Although this literature gives a general sense of the disconnect between the beliefs of climate change scientists (the experts) and the public in the United States, a situated approach suggests the importance of investigating the possibility of social differences in beliefs in and trust of climate change science. Interestingly, empirical research has shown a statistically significant gender gap in the belief in and concern with global warming. Prominent in this area is the work of Aaron M. McCright, who has found that American women have a higher level of knowledge with respect to the facts about climate change, and a higher level of concern than do men about climate change. Analysis of eight years of Gallup polls shows that a greater percentage of women than men believe global warming is happening now (59% to 54%) and is primarily caused by human activities (64% to 56%). More American women than men worry about global warming a great deal (35% to 29%), believe global warming will threaten their way of life during their lifetime (37% to 28%), and believe the seriousness of global warming is underestimated in the news (35% to 28%) (McCright 2010). This gender gap is statistically significant and consistent over time (McCright 2010), though as McCright notes it is not overwhelming in size compared with such characteristics as party affiliation, with Republicans much more likely to be skeptical of the presence of global warming and its links to human activities (see Dunlap and McCright 2008).4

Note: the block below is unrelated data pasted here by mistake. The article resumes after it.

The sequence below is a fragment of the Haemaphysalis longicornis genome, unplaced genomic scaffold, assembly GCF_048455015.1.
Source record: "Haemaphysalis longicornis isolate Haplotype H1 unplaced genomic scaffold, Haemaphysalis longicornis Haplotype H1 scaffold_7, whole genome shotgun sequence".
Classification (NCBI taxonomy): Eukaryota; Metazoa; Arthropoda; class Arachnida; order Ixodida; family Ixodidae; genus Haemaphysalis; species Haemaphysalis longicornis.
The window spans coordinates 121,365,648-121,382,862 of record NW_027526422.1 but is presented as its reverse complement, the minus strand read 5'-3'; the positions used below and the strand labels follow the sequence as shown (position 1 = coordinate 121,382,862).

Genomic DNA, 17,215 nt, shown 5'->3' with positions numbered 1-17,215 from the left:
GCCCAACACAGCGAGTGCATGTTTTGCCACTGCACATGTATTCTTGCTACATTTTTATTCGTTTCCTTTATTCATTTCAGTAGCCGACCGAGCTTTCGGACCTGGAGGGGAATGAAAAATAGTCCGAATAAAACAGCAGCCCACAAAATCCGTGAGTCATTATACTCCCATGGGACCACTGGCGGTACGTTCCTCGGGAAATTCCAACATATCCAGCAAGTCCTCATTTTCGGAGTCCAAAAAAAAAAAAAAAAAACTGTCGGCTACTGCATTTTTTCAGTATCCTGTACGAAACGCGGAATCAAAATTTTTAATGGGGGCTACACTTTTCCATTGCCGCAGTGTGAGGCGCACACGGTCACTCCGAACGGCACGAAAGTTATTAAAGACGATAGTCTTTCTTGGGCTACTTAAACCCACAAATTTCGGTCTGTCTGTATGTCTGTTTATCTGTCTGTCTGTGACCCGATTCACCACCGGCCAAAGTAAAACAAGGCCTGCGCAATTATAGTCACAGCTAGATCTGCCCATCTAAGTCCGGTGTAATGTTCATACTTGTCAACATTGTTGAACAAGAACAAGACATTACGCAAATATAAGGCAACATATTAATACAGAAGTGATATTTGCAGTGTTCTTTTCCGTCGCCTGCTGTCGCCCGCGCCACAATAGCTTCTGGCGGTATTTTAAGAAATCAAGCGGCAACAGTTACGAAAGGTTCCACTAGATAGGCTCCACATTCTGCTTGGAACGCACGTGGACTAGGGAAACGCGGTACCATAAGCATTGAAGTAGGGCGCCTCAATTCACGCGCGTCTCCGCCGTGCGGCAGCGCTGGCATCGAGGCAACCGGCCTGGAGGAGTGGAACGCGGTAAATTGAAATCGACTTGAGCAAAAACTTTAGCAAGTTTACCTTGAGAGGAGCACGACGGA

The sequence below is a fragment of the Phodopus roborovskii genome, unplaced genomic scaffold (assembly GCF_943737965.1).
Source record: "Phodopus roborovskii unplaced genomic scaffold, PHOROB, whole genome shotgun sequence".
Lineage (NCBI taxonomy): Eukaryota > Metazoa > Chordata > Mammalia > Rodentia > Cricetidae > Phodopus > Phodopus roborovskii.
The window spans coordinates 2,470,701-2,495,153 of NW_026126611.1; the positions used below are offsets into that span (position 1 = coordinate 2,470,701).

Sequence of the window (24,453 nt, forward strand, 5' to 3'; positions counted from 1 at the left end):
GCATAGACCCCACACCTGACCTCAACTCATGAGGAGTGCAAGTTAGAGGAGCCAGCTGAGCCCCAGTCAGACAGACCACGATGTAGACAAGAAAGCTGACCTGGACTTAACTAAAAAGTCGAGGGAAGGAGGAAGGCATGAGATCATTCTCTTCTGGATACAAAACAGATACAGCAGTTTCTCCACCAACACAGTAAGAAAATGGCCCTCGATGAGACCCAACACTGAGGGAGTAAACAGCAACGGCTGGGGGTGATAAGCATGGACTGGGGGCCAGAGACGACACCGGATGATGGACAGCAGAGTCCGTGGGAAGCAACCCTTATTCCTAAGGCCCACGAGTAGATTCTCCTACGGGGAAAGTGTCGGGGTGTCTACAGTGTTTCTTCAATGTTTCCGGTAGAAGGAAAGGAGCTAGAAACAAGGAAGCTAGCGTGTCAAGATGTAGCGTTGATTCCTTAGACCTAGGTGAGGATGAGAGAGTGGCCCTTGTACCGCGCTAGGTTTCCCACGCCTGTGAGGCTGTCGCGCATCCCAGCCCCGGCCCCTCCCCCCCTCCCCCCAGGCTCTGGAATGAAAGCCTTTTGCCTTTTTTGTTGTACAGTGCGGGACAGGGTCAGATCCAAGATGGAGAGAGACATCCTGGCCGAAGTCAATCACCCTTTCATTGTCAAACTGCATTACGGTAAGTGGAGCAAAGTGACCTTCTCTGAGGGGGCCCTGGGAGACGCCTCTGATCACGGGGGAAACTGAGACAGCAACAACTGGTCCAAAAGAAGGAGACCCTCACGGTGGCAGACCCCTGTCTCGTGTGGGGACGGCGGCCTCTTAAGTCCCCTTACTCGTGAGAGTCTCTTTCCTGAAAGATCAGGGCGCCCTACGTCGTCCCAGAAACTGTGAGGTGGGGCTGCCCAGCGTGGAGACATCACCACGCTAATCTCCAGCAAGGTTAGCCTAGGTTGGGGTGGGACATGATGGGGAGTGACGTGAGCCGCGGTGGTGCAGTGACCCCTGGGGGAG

But the story becomes more interesting when McCright’s results are considered in combination with other angles of research concerningwhite men. For example, in considering relationships between values and environmental outlooks (a much broader category than simply climate change) Linda Kalof, Thomas Dietz, Gregory Guagnano, and Paul C. Stern found that the values and beliefs of white men were “substantially different” from those of the other subgroups studied (black women and men, Hispanic women and men, and white women). “White men placed substantially less importance on altruism, self-interest, and traditionalism than did White women, and White men were less likely than White women to endorse proenvironmental beliefs” (Kalof et al. 2002, 122). Interpreting their results, they suggest that “the key variable associated with environmentalism and altruism may be membership in the most advantaged social structural or cultural group in the society, rather than race or gender per se” (122). This suspicion is consistent with feminist epistemological arguments that the relevance of social location to epistemic pursuits depends most prominently on contingent and complex intertwining social systems of privilege and disadvantage and is not dependent on there being inherent differences in epistemic capacities of different groups. It is differences in social privilege that are of primary interest to feminist epistemologists, and that serve as the focal point for this paper.